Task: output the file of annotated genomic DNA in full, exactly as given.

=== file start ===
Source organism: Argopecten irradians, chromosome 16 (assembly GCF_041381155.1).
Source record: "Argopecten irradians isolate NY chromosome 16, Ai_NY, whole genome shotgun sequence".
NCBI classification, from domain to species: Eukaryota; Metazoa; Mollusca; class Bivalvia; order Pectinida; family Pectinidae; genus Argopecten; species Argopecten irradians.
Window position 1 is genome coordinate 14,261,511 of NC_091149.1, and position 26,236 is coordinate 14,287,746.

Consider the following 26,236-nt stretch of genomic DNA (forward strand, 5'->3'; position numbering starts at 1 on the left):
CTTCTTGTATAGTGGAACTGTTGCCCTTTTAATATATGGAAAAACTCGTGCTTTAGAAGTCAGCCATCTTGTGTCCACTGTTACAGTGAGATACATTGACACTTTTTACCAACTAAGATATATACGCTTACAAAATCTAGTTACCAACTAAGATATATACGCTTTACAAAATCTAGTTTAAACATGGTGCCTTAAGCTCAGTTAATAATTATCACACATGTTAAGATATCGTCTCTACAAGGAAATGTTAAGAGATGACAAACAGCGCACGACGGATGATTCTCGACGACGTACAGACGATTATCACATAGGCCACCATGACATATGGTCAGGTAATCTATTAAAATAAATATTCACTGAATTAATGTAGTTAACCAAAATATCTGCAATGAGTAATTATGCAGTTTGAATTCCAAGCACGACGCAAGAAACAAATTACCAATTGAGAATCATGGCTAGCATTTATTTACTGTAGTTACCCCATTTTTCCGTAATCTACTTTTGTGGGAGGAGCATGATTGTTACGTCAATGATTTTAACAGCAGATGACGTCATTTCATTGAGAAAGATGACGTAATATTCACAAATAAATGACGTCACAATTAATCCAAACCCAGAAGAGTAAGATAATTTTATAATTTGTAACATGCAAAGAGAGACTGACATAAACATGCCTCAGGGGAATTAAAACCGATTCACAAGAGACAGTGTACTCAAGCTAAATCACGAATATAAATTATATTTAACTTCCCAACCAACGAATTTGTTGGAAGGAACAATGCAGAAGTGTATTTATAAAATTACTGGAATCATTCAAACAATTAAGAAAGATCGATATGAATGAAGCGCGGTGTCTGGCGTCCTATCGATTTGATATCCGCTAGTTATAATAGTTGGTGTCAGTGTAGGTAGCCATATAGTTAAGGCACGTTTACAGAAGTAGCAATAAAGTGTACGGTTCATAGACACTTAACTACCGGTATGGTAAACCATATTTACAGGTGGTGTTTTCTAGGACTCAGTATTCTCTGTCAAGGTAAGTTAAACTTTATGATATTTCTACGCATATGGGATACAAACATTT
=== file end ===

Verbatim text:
Source organism: Argopecten irradians, chromosome 16 (assembly GCF_041381155.1).
Source record: "Argopecten irradians isolate NY chromosome 16, Ai_NY, whole genome shotgun sequence".
NCBI classification, from domain to species: Eukaryota; Metazoa; Mollusca; class Bivalvia; order Pectinida; family Pectinidae; genus Argopecten; species Argopecten irradians.
Window position 1 is genome coordinate 14,261,511 of NC_091149.1, and position 26,236 is coordinate 14,287,746.

Consider the following 26,236-nt stretch of genomic DNA (forward strand, 5'->3'; position numbering starts at 1 on the left):
CTTCTTGTATAGTGGAACTGTTGCCCTTTTAATATATGGAAAAACTCGTGCTTTAGAAGTCAGCCATCTTGTGTCCACTGTTACAGTGAGATACATTGACACTTTTTACCAACTAAGATATATACGCTTACAAAATCTAGTTACCAACTAAGATATATACGCTTTACAAAATCTAGTTTAAACATGGTGCCTTAAGCTCAGTTAATAATTATCACACATGTTAAGATATCGTCTCTACAAGGAAATGTTAAGAGATGACAAACAGCGCACGACGGATGATTCTCGACGACGTACAGACGATTATCACATAGGCCACCATGACATATGGTCAGGTAATCTATTAAAATAAATATTCACTGAATTAATGTAGTTAACCAAAATATCTGCAATGAGTAATTATGCAGTTTGAATTCCAAGCACGACGCAAGAAACAAATTACCAATTGAGAATCATGGCTAGCATTTATTTACTGTAGTTACCCCATTTTTCCGTAATCTACTTTTGTGGGAGGAGCATGATTGTTACGTCAATGATTTTAACAGCAGATGACGTCATTTCATTGAGAAAGATGACGTAATATTCACAAATAAATGACGTCACAATTAATCCAAACCCAGAAGAGTAAGATAATTTTATAATTTGTAACATGCAAAGAGAGACTGACATAAACATGCCTCAGGGGAATTAAAACCGATTCACAAGAGACAGTGTACTCAAGCTAAATCACGAATATAAATTATATTTAACTTCCCAACCAACGAATTTGTTGGAAGGAACAATGCAGAAGTGTATTTATAAAATTACTGGAATCATTCAAACAATTAAGAAAGATCGATATGAATGAAGCGCGGTGTCTGGCGTCCTATCGATTTGATATCCGCTAGTTATAATAGTTGGTGTCAGTGTAGGTAGCCATATAGTTAAGGCACGTTTACAGAAGTAGCAATAAAGTGTACGGTTCATAGACACTTAACTACCGGTATGGTAAACCATATTTACAGGTGGTGTTTTCTAGGACTCAGTATTCTCTGTCAAGGTAAGTTAAACTTTATGATATTTCTACGCATATGGGATACAAACATTT